Romans 14:23: ‘For whatever does not proceed from faith is sin’

Introduction:

When I say the words ‘living by faith’ what comes to mind? What immediately comes to my mind is George Muller. He was a Calvinistic Baptist who lived in the 1800s who is most famous for supporting orphanages through nothing but prayer. At the time he began his orphanage work only 3600 orphans were accommodated in all England, in his life time he supported just over 10000 orphans. He never asked anyone directly for money to support the orphans. On top of that he was convinced that he should not be supported by the church he was pastoring and so turned down the church stipend and looked to the Lord to provide for the last 68 years of his pastoral ministry. He never took out a loan or went into debt, and he and his orphans were always provided for. His life is a tremendous testimony to the faithfulness of God to those who look to Him in trusting prayer.

So many who have a similar understanding of living by faith come to the verse we want to consider this morning Romans 14:23, and it leaves a certain impression, ‘For whatever does not proceed from faith is sin.’ The impression is this: if I am not imitating George Muller in the same way I am sinning. Is this what this verse means? No! Romans 14 is Paul addressing a divided church where people who are called strong have informed consciences and are able to eat certain meats, drink wine and not observe days which the OT Jew would have, because Christ has come and fulfilled the law. But by their eating, drinking and not observing they were being a stumbling block to the weak Jewish Christian who still thought these things ought to be observed. The Jewish converts emboldened by the example of the strong were going against their consciences, imitating the strong and sinning.

Our verse about faith comes in verse 23 where Paul is telling the church that the uninformed conscience can be a sin factory, it can create sins out of things that are not sin. When we think God has said something is a command, even if He has not, we sin when we go against that perceived command. In our present context Paul brings in the word faith to speak of those who have an informed conscience, and act in light of the truth, they have a confident assurance of what is required of them and they do it. In this context the words doubt and faith are opposites and help us to understand what it meant by faith. To doubt, is to be unsure, and this on account of not being fully informed by the authoritative word of God. Faith is to be sure of somethings rightness or wrongness on the basis of a biblically informed conscience. Confidence, a biblically informed confidence which is one of the aspects of faith is the thing that is in the foreground and the meaning of faith in this verse .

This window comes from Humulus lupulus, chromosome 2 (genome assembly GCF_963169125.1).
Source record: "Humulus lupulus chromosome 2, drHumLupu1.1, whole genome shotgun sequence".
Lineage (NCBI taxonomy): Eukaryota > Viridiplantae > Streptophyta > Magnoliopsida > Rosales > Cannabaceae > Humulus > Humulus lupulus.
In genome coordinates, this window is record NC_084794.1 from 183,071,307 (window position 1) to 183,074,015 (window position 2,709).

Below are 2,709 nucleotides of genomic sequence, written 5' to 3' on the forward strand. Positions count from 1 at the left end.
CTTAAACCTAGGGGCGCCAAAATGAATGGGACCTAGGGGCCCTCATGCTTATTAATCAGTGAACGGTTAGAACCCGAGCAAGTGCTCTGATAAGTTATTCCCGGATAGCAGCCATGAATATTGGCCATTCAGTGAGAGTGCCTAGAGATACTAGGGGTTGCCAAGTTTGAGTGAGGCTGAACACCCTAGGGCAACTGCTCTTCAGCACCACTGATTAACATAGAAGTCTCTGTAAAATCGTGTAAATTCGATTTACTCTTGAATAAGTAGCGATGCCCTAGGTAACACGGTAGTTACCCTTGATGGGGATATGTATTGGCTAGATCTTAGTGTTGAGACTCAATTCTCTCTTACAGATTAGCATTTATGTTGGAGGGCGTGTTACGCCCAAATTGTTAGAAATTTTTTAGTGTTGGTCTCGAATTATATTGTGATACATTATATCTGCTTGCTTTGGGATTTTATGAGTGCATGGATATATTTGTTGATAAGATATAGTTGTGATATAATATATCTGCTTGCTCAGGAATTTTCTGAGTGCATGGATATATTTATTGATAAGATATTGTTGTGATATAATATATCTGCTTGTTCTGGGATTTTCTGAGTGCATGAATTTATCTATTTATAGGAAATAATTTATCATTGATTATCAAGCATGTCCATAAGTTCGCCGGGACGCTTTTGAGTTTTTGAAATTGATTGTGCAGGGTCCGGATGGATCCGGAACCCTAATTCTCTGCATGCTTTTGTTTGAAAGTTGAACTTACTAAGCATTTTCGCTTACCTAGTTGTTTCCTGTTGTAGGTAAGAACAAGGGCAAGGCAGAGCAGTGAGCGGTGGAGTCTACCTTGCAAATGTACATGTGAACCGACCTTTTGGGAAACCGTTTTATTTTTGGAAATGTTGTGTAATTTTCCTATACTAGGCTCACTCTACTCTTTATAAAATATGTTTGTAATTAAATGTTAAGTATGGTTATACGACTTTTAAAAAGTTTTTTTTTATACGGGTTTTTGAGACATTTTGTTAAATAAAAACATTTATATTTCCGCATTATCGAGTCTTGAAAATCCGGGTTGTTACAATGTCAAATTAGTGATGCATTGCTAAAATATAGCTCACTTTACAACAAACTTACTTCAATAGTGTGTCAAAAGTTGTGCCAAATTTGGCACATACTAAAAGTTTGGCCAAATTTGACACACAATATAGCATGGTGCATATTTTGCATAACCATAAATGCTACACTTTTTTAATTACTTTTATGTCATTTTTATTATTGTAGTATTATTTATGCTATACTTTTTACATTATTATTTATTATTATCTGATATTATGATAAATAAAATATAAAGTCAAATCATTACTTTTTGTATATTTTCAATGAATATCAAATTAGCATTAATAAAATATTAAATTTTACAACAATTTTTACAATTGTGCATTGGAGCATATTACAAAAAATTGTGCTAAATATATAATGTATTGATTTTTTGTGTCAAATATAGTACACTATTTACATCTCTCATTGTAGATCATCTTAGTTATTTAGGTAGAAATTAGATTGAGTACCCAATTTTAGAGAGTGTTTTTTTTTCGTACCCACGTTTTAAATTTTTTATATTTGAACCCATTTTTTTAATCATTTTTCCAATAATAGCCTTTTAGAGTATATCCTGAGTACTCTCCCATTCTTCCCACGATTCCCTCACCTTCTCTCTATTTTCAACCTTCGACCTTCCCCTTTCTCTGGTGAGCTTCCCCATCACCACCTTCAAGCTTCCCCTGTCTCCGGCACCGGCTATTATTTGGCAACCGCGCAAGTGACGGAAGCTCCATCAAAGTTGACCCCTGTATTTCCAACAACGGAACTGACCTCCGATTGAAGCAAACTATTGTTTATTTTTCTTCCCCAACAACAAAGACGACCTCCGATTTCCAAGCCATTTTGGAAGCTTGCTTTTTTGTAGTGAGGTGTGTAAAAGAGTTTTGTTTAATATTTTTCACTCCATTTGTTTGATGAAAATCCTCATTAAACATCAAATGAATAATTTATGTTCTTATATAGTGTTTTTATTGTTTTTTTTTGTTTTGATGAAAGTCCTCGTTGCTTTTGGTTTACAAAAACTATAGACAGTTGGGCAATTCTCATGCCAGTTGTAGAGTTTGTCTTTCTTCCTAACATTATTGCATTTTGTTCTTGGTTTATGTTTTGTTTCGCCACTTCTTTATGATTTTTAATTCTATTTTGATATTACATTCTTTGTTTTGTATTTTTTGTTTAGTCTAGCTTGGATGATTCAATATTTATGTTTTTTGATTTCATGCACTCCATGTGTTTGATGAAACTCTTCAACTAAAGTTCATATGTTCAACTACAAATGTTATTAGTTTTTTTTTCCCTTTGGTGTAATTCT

How does this square with the view that those who don’t live like George Muller are sinning, because everything that does not come from faith is sin? We have to push back and say that those who use the verse in that way have not used it in the way Paul did. This highlights one of the great problems for Christians who love the word of God and want to study it and know its truth. If your walk is anything like mine this was the advice you were given as a young Christian. You don’t need bible college or a theologian to help you misunderstand the bible, all you need is the word of God, a Strong’s concordance and a Vine’s dictionary. So as a young Christian when I wanted to understand the word faith, what would I do? I would pull out my concordance and look up every reference to faith. And instead of recognising that each context will stress different aspects of the word faith, I would have a uniform meaning and begin to insert it in wherever the word faith was found. This is a very unnatural use of language. For example imagine we used the word love and made it to mean the same thing whenever we used it. I love my dog; l love my wife, this would be an insult to my wife if the word meant the exact same thing. But we all recognise that a words meaning is defined primarily by its context. The first rule of all good bible interpretation is to understand a thing in its context. If you do not you will impose what you think it means instead of understanding what it actually says.

As a result of this I would like to deal with a number of issues that have arisen due to a false conception of faith.

Share

Recent Sermons